Moncrief Cancer Institute in partnership with the Texas Christian University School of Art presents One And One, a solo show featuring work by Zeke Willaims. It will be on view from February 21st through May 12th, 2022. The Moncrief Cancer Institute is not open to the public for regular exhibition hours due to COVID-19 restrictions, however, this exhibition is available virtually at https://linktr.ee/moncriefartgallery.
These paintings started as images created using the Noby Noby Boy iOS app. The Noby Noby Boy app was a small offshoot of a semi-popular video game for the PlayStation 3 of the same name, developed by Keita Takahashi. Takahashi is more famous for the game Katamari Damacy. The Noby Noby Boy game was a large collaboration, where all the users would work together to stretch a character to reach out to nearby planets in our solar system. All the players’ efforts were added together to accomplish this goal. It became clear after a few months that by simply playing the game, the collective would never be able to reach Pluto and head back to the Sun. The iOS app was created as an off-shoot of the original game, and any distance traveled by the app users was added to the in-game total. However, it still took six years for the game to reach its conclusion. Because of the main in-game goal of collectively reaching for the planets, I chose to title the pieces in this series using a list of minor planets from Wikipedia.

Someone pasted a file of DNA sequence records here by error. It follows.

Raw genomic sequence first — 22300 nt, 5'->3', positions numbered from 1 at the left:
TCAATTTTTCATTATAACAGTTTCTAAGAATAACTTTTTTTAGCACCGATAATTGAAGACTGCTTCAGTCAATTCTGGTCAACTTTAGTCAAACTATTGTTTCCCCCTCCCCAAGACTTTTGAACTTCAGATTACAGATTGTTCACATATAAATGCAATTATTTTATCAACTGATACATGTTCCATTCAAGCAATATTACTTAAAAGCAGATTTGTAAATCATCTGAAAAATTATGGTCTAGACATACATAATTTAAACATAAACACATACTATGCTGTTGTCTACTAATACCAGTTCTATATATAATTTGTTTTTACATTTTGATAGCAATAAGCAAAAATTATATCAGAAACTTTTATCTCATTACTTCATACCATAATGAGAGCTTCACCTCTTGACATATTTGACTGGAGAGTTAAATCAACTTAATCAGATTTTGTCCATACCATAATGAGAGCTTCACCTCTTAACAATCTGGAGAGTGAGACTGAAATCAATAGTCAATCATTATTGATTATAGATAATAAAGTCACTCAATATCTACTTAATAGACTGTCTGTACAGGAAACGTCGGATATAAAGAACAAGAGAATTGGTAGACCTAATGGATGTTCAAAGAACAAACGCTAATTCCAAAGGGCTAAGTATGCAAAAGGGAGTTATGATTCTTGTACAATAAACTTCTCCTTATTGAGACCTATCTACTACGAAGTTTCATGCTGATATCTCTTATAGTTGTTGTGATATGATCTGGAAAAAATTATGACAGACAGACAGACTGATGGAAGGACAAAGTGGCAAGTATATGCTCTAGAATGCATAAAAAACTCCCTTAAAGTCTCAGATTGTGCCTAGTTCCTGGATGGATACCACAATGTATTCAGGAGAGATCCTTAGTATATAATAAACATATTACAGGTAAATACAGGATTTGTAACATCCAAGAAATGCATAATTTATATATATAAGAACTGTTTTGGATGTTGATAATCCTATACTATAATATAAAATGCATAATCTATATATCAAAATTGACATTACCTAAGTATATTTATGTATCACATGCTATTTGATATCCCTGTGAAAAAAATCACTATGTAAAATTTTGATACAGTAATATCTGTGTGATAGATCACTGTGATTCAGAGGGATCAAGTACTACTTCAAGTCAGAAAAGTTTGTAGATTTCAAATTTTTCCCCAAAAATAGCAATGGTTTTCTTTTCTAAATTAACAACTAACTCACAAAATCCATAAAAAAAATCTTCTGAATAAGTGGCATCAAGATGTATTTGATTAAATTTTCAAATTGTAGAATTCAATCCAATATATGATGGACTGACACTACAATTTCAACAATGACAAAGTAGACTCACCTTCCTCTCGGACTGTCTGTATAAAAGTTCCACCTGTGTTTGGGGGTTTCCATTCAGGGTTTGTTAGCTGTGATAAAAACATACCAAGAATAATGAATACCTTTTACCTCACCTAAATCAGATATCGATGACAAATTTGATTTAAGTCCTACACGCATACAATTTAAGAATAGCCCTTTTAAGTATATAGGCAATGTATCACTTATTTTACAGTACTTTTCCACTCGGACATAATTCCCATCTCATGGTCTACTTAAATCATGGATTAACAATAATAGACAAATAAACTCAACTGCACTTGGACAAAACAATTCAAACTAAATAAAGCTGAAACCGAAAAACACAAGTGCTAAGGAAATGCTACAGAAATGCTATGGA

This game was particularly important to my wife Melissa and me as it was an activity we would do together regularly. When the iOS app came out, we would often make drawings together and sometimes even let our cat play, too. The game no longer works in the current iOS but we have saved an original iPad with the game installed and periodically boot it up to make drawings.
The drawings from the Noby Noby Boy iOS app are processed in Adobe Illustrator to create a composition that is then filled with patterns and colors, both native to Illustrator and created from scratch. They are then printed onto two 3 x 4 foot canvases with an inkjet printer and then joined with mending plates to reach their final size.
Moncrief Cancer Institute provides Tarrant County and surrounding communities with the foremost science, resources, and programs to reduce the threat and impact of cancer. The partnership between Moncrief Cancer Institute and the TCU School of Art celebrates the vital relationship between art and medicine and how art positively impacts the patient experience. TCU graduate students are selected to participate as guest curators and then mentored through the exhibition-making process by staff of The Art Galleries at TCU.